The system 10 further includes a wireless computing unit (e.g., a mobile unit (“MU”) 30) capable of conducting wireless communications with the AP 25-27 and/or further MUs in a wireless communications network (e.g., a WLAN 35). The system 10 may include any number and/or type of APs and MUs. Those of skill in the art will understand that the MU 30 may be any device for conducting wireless communications including, but not limited to, a image- or laser-based barcode scanner, an RFID reader or tag, a cell phone, a PDA, a network interface card, a laptop, a handheld computer, etc.
According to the present invention, the MU 30 utilizes a power-save mode and a wake mode, but does not initiate a connection to the WLAN 35 until it detects that there is traffic bound/buffered therefor. Those of skill in the art will understand that the traffic may be one or more data, VoIP and/or management packets. For example, the traffic may be a VoIP call from the network 20 or within the WLAN 35 which is bound for the MU 30. The MU 30 may, upon power-up or while in the power-save mode, switch to the wake mode at every predefined time interval (e.g., about 3-5 seconds). In the wake mode, the MU 30 listens to wireless signals within its RF range to determine whether there is traffic for it.
In one embodiment, the MU 30 listens to a predetermined portion of the RF channel for a predetermined signal containing traffic data indicating that there is traffic for the MU 30. The traffic data may be, for example, an identifier (e.g., a MAC address) of the MU 30. In another embodiment, the identifier may be inserted into a field (e.g., created with TLV encoding) in a beacon transmitted by the APs in the WLAN 35. In a further embodiment, the identifier may be included in a broadcast packet periodically transmitted on the WLAN 35. In either of the embodiments, the inclusion of the identifier may be controlled by a server and/or the switch 15. For example, the server may buffer data for the MU and inform the APs to transmit the broadcast packets. The present invention will be described with reference to the identifier being included in the field in the beacon, though those of skill in the art will understand that any of the above-described embodiments may be utilized.
When there is traffic for the MU 30, one or more of the APs 25-27 may include the identifier for the MU 30 in the beacon transmitted therefrom (or in the broadcast packet). That is, in one embodiment, only a last AP which the MU 30 associated with includes the identifier in its beacon. In another embodiment, a location of the MU 30 may be determined, and all APs within a predefined range of the location may include the identifier in their beacons. In a further embodiment, every AP in the WLAN 35 may include the identifier in their beacon. Those of skill in the art will understand that, once there is traffic for the MU 30, the identifier may be included in a predetermined number (e.g., two or more) of subsequent beacons. This would prevent the MU 30 from missing the beacon with the identifier, and thus, missing the traffic.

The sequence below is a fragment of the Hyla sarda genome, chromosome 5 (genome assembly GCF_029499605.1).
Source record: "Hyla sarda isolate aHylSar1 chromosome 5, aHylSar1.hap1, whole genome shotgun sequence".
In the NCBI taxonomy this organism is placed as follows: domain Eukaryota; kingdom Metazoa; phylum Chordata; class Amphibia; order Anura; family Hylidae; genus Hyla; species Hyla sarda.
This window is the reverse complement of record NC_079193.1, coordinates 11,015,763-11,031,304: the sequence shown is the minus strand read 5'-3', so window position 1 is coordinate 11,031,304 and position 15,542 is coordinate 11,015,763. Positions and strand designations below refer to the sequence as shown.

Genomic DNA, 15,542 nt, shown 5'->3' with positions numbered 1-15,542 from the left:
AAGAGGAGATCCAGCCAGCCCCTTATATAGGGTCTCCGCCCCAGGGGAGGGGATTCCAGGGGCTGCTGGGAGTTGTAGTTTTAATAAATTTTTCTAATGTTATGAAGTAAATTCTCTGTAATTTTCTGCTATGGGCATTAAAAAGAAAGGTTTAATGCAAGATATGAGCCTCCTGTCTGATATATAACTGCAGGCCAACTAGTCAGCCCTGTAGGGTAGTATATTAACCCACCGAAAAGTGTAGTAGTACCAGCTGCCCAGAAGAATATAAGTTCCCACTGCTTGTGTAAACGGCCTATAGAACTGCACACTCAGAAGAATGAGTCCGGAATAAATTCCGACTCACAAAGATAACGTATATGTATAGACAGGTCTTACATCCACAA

When the MU 30 switches to the wake mode, it determines whether the identifier is present in any beacons that it hears. The MU 30 remains in the wake mode for a predefined duration (e.g., about 200-300 milliseconds) attempting to detect the identifier.
When the identifier is detected, the MU 30 initiates a connection with the WLAN 35 by, for example, performing a conventional roam. That is, the MU 30 may scan the APs in the RF range thereof, select an AP, initiate association and authentication with the AP and establish the connection to the WLAN 35. When connected, the MU 30 requests and receives the traffic from a server. Those of skill in the art will understand that the server may be merged with a switch and/or an AP. After receiving the traffic, the MU 30 may abandon the connection and revert to the wake mode or the power-save mode.
FIG. 2 shows an exemplary embodiment of a method 200 according to the present invention. In step 205, the MU 30 switches to the wake mode by, for example, powering-up and/or being removed from a charging device. While the method 200 may be initiated when the MU 30 is powered-up, those of skill in the art will understand that the method 200 may be implemented after the power-up. For example, the MU 30 may be in the power-save mode and switch to the wake mode at the predetermined time interval. In either manner, at this point, the MU 30 may be powered but disconnected from the WLAN 35 (e.g., not associated with any AP).